This boy’s room provides zones for multiple activities. The elevated full size bed with ship’s ladder allows for a private study space for desk and chair underneath. The game table with four chairs allows for group interaction. The reading chair with ottoman next to a side table and lamp provides a comfortable place for reading alone or with a parent. A built in storage box next to the door can be used for toys and art supplies with a cork board mounted on the wall above to display art and photos. To the left of the window is a framed dry erase marker board so the child can create a picture poster of favorite theme of the week: dinosaur, trains, sports, etc. The window seat provides seating for viewing the outdoors for a restorative experience. The bed wall contains built in storage on both sides of the bed: right side contains double rod for hanging clothes with shoe rack below; left side contains closed storage with shelves and drawers for clothing and an open storage with shelves for displaying favorite artifacts, trophies, photo frames, and books. The top surface of the open display storage next to the bed is the same height as the mattress to allow for a small lamp and clock. Using the built in storage cabinets for clothing allows for the walk-in closet with pocket door to remain empty for imaginative play: hide out, space ship, ocean liner, or castle. If the closet space is needed drapery panels with grommets could be installed on the underside of the bed frame for privacy and imaginative play. The bathroom is shared with adjacent bedroom and provides water access for arts and crafts projects. The color palette is gender neutral: nature’s shades of greens and blues set against the warm wood tones of the floor and cabinetry. There are no patterns other than textural variances on the chair, ottoman, rug, or bedding creating a background for whatever the child creates in his art and chosen artifacts. In this room his concepts, hobbies, and interests are featured not that of prepackaged bedding ensemble with cowboys, star wars, or dinosaurs. This room is neat and tidy avoiding excessive visual disturbance creating a restful environment.
As this seven year old boy matures the room can grow with him. No dinosaur paper to remove from the wall or juvenile bedding to replace (until it wears out of course). The color palette is non-descript in age. The child height game table and chairs can be removed and replaced with oversized bean bags and the walk in closet becomes a closet again.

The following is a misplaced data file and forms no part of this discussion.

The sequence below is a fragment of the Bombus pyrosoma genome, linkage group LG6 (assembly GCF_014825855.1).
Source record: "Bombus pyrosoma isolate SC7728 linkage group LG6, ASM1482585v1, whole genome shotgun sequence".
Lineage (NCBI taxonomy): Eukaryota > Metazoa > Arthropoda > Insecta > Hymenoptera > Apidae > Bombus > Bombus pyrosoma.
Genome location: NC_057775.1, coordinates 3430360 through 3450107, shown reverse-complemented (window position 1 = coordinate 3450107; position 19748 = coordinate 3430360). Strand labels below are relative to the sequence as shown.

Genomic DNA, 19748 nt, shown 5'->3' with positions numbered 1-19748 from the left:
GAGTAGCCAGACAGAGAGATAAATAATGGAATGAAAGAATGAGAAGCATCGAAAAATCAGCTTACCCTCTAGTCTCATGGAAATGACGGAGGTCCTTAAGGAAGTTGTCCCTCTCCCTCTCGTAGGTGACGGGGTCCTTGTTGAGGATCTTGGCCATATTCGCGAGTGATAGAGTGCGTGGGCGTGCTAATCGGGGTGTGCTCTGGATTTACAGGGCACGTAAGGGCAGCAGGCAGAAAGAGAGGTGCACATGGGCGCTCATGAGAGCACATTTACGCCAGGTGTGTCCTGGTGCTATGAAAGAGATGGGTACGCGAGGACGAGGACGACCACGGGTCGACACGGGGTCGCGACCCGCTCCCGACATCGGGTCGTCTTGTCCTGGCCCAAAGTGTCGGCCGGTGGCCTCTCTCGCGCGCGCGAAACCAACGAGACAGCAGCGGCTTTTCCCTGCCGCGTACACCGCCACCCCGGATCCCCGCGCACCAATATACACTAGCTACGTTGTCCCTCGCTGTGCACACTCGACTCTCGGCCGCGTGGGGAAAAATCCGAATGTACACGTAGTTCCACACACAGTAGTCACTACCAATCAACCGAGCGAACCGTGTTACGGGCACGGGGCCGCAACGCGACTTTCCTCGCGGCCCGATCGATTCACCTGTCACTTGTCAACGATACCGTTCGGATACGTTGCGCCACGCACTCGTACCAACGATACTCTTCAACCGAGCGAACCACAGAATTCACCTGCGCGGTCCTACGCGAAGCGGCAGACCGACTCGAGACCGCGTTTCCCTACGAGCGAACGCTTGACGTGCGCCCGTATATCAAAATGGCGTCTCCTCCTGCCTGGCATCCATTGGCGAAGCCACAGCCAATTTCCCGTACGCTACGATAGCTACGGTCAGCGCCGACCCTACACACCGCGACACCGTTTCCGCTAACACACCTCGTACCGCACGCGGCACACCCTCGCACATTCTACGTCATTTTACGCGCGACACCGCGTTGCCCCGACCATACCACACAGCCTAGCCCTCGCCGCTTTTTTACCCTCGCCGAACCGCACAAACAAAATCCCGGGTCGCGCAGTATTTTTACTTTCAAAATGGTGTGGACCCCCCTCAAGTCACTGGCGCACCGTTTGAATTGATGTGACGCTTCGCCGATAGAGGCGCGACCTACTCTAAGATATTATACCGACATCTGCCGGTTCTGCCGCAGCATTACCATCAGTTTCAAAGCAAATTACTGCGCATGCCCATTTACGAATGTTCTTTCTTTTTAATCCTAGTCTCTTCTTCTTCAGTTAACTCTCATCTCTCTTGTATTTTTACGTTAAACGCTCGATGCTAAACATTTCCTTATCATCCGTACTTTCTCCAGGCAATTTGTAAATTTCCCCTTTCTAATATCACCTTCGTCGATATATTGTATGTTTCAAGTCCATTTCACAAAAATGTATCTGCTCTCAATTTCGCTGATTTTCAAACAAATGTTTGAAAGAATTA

This room provides an environment that will teach and encourage adult readiness skills: organization, time management, social cognition, language skills, spatial ordering, creativity, academic preparedness, restorative behavior, etc. The time to learn adult skills is as a child and this room offers the opportunity to do just that.
Note: Decision to not include a television or computer was intentional and not an oversight. Young children, all of us for that matter, need a place to get away from the world. Cable TV and internet should be used in the presence of the parents not behind closed doors. Children should learn that there is a proper time and place for certain behaviors.
Mel Levine, M. (2000, January). Neurodevelomental Themes. Cambridge, MA: Educators Publishing Service.
Environmental and color psychology plays an important role in the successful design of all built environments. It is especially significant when designing a service business that offers its clients an opportunity to decompress, relax, and heal bodily aches and pains. The mission was to convert an insurance office into a mid-west massage oasis. The goal was to increase business by creating a unique space for a spa offering unique services. This boutique day spa had to project an energetic calmness not found in its competitors.